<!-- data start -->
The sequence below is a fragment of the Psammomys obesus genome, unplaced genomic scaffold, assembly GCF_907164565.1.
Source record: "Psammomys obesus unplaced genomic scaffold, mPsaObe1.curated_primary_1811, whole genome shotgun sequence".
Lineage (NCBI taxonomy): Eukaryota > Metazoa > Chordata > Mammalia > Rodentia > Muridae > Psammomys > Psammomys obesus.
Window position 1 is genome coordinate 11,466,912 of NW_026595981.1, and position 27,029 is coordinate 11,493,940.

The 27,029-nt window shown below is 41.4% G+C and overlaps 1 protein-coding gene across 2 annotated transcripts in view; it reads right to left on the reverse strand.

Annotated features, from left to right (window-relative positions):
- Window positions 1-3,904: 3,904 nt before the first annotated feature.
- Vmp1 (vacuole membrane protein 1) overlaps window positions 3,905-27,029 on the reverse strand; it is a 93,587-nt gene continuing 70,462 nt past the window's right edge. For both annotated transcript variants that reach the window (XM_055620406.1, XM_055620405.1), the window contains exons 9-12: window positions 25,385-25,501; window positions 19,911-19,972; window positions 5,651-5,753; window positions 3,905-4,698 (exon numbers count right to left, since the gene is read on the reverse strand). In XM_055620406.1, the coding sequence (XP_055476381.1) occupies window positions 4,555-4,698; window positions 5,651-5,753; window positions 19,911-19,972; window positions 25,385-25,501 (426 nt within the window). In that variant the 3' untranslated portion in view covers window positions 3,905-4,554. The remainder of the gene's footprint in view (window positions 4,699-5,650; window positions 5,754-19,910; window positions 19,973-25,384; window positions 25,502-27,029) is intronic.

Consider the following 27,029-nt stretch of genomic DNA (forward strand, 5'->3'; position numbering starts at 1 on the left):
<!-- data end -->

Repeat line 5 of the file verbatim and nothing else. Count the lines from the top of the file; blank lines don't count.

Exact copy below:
The 27,029-nt window shown below is 41.4% G+C and overlaps 1 protein-coding gene across 2 annotated transcripts in view; it reads right to left on the reverse strand.